Thanks to strong economic recoveries in Germany and France, the 16-country euro zone has now officially exited its worst recession in a half century. According to data released on Friday, the euro zone grew by 0.4% in the third quarter, compared with a 0.2% decline in the second quarter. Although the news strengthened hopes of a sustained global recovery, many European economies continue to contract, facing strong headwinds on their recovery track.
While the official end to the recession is welcome news, the economic woes of the continent have not disappeared altogether. Several nations, most notably England, Ireland, and Spain, remain mired in pronounced and prolonged downturns. Even in Germany, which posted a 0.7% gain in GDP, unemployment is expected to increase as the government eases off of programs that have subsidized short-hours shifts at German companies. Last week, Chancellor Angela Merkel warned that “the problems will become bigger before things get better,” anticipating that the German economy will face significant challenges through 2010.
Spain also faces significant challenges, as the once-booming construction-heavy economy has collapsed, and the jobless rate now stands at almost 20% (with youth unemployment at a staggering 40%). The UK and Ireland continue to see declines in economic activity, with some expecting a rough road for the foreseeable future.
ETF Plays On Europe
For investors looking to gain exposure to European stock markets, the options are plentiful. iShares offers nearly a dozen single-country funds focusing exclusively on developed European economies. And last week the company launched the MSCI Emerging Markets Eastern European Index Fund (ESR), an ETF investing in developing economies such as Russia, Poland, the Czech Republic, and Hungary.
For investors looking to gain diversified exposure to developed Europe, there are a number of funds that spread their holdings around (see a complete list of European Equities ETFs). ETFdb Pro members can read more about both single-country ETFs and diversified European ETFs in our ETFdb Category Report (if you’re no a Pro member yet, you can sign up for a free trial or read more here).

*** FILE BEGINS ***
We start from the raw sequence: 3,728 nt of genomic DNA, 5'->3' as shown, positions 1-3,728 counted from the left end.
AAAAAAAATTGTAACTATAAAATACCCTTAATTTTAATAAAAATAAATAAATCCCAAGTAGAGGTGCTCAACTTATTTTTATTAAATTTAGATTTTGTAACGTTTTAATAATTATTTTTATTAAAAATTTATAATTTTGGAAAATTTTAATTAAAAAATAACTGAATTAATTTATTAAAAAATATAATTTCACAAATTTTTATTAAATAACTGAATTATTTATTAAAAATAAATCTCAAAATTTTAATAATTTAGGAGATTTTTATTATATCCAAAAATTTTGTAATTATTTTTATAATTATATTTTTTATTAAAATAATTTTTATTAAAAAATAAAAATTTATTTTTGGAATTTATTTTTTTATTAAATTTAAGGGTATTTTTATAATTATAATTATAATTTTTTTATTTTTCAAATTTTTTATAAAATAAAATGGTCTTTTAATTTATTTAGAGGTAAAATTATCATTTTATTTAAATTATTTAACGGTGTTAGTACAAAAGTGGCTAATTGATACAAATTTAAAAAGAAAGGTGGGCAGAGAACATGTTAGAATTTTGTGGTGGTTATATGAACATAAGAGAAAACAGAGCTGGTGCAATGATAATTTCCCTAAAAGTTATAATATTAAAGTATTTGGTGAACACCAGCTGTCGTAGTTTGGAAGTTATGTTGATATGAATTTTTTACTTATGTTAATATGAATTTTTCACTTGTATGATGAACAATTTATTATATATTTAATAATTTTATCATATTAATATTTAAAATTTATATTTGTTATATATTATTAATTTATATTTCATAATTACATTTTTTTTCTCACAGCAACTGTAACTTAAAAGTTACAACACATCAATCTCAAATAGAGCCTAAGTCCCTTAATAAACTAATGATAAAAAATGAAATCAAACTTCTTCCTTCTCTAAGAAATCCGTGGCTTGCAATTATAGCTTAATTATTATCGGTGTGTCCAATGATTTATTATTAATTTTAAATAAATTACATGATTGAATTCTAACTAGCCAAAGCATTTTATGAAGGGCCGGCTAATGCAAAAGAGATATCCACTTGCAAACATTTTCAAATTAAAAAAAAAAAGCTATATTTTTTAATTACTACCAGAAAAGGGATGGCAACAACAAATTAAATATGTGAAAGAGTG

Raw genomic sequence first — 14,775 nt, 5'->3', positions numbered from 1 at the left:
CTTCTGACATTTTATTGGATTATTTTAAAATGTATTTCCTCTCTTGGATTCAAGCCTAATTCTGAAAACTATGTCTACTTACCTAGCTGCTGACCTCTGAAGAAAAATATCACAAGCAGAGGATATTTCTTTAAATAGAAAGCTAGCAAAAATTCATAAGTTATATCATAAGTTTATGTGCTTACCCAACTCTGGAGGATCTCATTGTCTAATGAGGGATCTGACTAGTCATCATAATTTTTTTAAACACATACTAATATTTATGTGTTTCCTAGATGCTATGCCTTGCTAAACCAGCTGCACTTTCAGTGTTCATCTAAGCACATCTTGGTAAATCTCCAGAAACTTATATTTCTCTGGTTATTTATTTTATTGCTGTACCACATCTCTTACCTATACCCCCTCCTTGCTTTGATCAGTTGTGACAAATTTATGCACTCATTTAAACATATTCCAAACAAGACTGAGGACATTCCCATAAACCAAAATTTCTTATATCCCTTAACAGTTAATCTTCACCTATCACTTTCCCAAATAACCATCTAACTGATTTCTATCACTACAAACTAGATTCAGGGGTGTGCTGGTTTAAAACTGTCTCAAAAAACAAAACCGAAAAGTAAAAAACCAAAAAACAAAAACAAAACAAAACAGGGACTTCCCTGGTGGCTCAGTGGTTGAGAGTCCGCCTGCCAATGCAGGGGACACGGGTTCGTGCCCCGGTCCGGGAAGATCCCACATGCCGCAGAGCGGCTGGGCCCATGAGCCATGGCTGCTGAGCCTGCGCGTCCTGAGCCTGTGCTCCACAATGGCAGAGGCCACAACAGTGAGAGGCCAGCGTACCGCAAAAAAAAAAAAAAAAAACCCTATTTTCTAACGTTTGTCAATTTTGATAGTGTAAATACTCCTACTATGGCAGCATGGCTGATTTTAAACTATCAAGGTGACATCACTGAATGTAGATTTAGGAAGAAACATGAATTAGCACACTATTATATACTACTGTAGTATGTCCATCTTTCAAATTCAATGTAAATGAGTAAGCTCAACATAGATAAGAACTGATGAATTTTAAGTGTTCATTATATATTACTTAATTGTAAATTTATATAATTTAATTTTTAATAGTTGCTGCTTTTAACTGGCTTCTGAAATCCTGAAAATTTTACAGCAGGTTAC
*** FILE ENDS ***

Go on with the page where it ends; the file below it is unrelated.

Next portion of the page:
- Vanguard European ETF (VGK): The cheapest way to gain exposure to European equities through ETFs (an expense ratio of just 18 basis points), VGK holds nearly 500 individual stocks. This ETF has allocations to 16 countries, with weightings in the UK, France, and Germany being the largest. VGK is up almost 35% year-to-date.
- WisdomTree Europe Small Cap Dividend Fund (DFE): The index underlying this ETF is a fundamentally-weighted benchmark that determined weightings based on cash dividends paid. As of November 13, this index had a price-to-cash flow ratio of under 14, indicating a tilt towards value stocks. Unlike most European ETFs that invest in large cap firms (such as Nestle and HSBC), more than 95% of the underlying index includes small cap stocks with a total market capitalization of less than $2 billion.
- SPDR DJ Euro STOXX 50 ETF (FEZ): This ETF offers exposure to large cap European companies, as the 55 components have a weighted average market capitalization of more than $70 billion. This fund has a tilt towards the financial sector, including big allocations to Spain’s Banco Santander (6.0%) and France’s BNP Paribas (3.6%).
Disclosure: No positions at time of writing.